A very close relative of mine lived at Frontida’s Willowgreen Home in Caledonia, WI, for several months. My initial impression when we walked into the facility was the unfriendliness of the staff. At first, the new owner and managers appeared caring and concerned but that quickly changed, and we observed that the day-to-day care of the residents was minimal. When my relative moved into this facility, there was a nurse present five days a week, but when the new owners arrived in October 2013, they eliminated one of the nurses, leaving a nurse there only two days a week.
During visits, we noticed that the residents were not engaged in any meaningful type of activity or interaction during the day and would either sit in front of a TV in a small living room area or be asleep in their rooms. When we dined with my relative on several occasions, we observed some of the unappetizing meals that were served. Large glasses of water were provided with the meals, but the residents barely drank them. After eating, the residents would either return to their rooms for a nap or sit in front of the TV once again. On rare occasions, they would play Bingo in the dining room. No snacks were offered to the residents in between meals.
All of the senior staff, some of whom had worked at the facility under the prior owner for 14 plus years, were fired, quit, or walked off the job and confided that they were unhappy with the new owners and their management. Even with the new staff, the turnover was constant. The senior staff’s replacements were young and inexperienced. Some of them seemed caring but were overwhelmed and just not qualified to handle all of the residents’ varied needs. There were three caregivers per shift, and they were required to cook, hand feed a number of the residents, wash dishes, do laundry, clean, administer medications, in addition to providing direct care for over 20 residents. During our visits, the house manager and assistant remained in their office and did not interact with the staff or residents. Their primary source of communication with the staff was through written logs. On weekends, there was no manager present in the facility.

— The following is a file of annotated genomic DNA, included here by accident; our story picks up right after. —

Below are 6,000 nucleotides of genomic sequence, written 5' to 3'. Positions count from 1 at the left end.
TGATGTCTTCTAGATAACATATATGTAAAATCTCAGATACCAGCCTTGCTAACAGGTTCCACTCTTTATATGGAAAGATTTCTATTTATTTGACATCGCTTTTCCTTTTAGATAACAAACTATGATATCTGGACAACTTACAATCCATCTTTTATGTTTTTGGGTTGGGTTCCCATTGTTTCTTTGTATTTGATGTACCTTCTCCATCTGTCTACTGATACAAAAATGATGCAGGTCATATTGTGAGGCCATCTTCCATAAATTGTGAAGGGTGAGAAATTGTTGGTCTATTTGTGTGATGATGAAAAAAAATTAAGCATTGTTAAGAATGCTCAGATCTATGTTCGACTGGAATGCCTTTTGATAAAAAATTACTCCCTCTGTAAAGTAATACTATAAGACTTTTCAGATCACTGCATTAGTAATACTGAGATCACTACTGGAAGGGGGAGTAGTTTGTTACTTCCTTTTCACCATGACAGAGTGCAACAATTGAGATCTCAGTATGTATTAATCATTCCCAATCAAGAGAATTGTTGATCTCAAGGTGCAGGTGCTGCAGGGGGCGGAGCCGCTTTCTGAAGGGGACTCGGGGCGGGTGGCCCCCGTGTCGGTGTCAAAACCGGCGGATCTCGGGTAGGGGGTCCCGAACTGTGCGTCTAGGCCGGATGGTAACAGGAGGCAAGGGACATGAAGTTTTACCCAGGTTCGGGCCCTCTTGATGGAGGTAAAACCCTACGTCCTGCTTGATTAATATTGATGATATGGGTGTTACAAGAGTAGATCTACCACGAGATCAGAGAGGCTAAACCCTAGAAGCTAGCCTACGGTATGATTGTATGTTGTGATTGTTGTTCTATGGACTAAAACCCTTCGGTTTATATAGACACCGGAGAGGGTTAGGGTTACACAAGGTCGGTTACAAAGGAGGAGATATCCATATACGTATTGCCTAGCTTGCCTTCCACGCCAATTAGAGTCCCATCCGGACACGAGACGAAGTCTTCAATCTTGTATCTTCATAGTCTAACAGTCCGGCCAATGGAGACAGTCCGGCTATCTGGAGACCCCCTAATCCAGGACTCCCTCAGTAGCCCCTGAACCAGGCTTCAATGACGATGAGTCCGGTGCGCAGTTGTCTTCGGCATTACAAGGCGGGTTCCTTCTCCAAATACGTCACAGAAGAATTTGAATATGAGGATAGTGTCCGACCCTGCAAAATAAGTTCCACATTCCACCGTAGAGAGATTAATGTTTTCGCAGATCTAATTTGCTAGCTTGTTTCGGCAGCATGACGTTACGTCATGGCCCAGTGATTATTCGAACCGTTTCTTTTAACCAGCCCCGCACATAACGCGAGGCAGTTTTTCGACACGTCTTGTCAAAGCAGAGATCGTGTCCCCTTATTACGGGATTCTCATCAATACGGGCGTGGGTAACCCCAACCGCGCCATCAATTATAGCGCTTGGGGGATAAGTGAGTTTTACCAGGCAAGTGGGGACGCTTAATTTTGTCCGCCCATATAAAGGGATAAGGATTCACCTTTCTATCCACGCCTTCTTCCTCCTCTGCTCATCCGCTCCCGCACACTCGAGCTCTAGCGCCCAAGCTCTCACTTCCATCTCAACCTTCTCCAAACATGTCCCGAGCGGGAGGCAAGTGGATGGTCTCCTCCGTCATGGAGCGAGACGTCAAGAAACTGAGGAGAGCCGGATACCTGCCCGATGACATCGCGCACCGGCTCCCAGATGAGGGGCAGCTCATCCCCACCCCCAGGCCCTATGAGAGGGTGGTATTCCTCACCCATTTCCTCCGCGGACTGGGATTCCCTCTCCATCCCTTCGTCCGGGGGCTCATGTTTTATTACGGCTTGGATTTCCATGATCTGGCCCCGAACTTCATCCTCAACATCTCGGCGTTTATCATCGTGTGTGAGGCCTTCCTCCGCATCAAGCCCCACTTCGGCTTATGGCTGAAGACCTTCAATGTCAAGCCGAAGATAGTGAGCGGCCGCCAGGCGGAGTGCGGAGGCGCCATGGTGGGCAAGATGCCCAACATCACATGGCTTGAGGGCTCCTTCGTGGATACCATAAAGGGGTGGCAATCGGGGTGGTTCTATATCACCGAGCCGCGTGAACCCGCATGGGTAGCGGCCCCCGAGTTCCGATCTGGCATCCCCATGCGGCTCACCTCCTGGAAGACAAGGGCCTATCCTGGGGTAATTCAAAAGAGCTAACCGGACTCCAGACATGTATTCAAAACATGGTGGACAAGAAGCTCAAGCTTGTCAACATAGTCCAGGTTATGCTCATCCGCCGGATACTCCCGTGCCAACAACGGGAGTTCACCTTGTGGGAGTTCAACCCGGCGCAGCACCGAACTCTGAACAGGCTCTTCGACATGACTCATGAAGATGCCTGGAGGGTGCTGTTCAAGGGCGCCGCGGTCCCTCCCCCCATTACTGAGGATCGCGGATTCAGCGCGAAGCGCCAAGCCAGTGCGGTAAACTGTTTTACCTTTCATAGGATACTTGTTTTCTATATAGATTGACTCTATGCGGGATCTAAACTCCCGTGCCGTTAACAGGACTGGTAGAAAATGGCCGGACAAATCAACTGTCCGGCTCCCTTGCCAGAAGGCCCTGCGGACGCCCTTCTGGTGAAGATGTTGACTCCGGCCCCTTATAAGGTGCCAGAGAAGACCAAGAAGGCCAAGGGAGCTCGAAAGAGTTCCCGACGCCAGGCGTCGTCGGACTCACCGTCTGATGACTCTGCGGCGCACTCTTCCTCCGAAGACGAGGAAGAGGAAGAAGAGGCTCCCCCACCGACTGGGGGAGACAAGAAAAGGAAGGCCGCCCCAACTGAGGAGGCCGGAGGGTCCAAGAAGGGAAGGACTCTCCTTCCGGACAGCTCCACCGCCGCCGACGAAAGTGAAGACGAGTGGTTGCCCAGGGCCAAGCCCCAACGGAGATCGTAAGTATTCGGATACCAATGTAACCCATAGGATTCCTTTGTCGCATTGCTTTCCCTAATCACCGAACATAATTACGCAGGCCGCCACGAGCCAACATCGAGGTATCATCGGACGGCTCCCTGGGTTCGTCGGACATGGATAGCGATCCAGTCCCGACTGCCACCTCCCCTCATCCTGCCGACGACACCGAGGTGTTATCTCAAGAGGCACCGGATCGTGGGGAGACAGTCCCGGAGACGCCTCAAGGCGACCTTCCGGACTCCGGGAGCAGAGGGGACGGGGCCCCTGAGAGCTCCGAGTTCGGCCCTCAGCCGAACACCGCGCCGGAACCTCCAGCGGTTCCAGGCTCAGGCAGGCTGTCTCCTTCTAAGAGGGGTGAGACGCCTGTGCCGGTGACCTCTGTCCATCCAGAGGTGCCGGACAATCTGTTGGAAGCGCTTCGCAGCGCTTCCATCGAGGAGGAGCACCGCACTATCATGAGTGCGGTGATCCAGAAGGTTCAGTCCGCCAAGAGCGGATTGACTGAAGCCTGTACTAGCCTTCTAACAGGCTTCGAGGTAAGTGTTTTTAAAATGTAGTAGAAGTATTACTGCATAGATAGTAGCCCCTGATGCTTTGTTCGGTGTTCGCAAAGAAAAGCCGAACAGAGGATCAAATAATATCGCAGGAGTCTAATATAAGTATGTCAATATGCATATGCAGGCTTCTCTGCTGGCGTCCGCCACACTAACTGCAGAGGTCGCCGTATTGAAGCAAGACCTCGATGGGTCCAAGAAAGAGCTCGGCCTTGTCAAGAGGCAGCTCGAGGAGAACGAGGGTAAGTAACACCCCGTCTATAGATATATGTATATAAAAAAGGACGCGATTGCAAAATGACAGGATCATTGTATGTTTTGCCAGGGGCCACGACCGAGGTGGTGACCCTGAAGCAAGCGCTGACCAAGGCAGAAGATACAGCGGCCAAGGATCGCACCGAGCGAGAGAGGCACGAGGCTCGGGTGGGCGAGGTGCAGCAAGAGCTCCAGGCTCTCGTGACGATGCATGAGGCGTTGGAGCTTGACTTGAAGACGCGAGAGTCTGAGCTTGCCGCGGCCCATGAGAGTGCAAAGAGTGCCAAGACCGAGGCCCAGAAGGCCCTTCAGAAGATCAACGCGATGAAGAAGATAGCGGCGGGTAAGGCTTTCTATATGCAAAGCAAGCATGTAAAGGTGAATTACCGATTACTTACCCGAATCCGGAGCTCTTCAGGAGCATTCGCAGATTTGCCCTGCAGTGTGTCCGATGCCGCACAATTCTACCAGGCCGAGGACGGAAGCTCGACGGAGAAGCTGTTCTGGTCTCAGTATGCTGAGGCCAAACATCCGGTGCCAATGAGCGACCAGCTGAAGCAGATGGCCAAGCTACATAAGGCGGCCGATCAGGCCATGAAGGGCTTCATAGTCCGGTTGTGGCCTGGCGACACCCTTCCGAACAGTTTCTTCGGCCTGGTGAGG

While my relative lived in this facility, on several occasions, no one called her doctor or notified the family when she required medical attention. It was always a family member that discovered something wasn’t quite right with her during a visit, and we had to contact her doctor ourselves. This situation would be especially difficult for families living outside of the area. On many occasions, the managers did not bother to return the family’s phone calls concerning our relative or follow through on their word. It was disconcerting and did not create trust or peace of mind. In addition, we witnessed that not everyone was treated in the same manner there. The management appeared to show favoritism towards certain staff members and residents.
Many of the residents experienced falls and personal injuries at this facility. We noticed a resident with terrible bruises on her forehead, face, and arm as the result of a fall. My relative fell several times during her time at this facility and never had a history of falls prior to moving there. When the family learned of the falls, several different versions of the incident were always told.
This facility is owned and operated by a growing corporation whose marketing tactics and outward perceptions can be deceiving. All of their promises are, of course, subject to change after your loved one settles in. The most important thing when searching for a facility is to look beneath the surface and focus on their record, the quality of care actually provided, and the sincerity and honesty of the management and staff. Based on our first-hand experience with this facility, I wholeheartedly do not recommend it.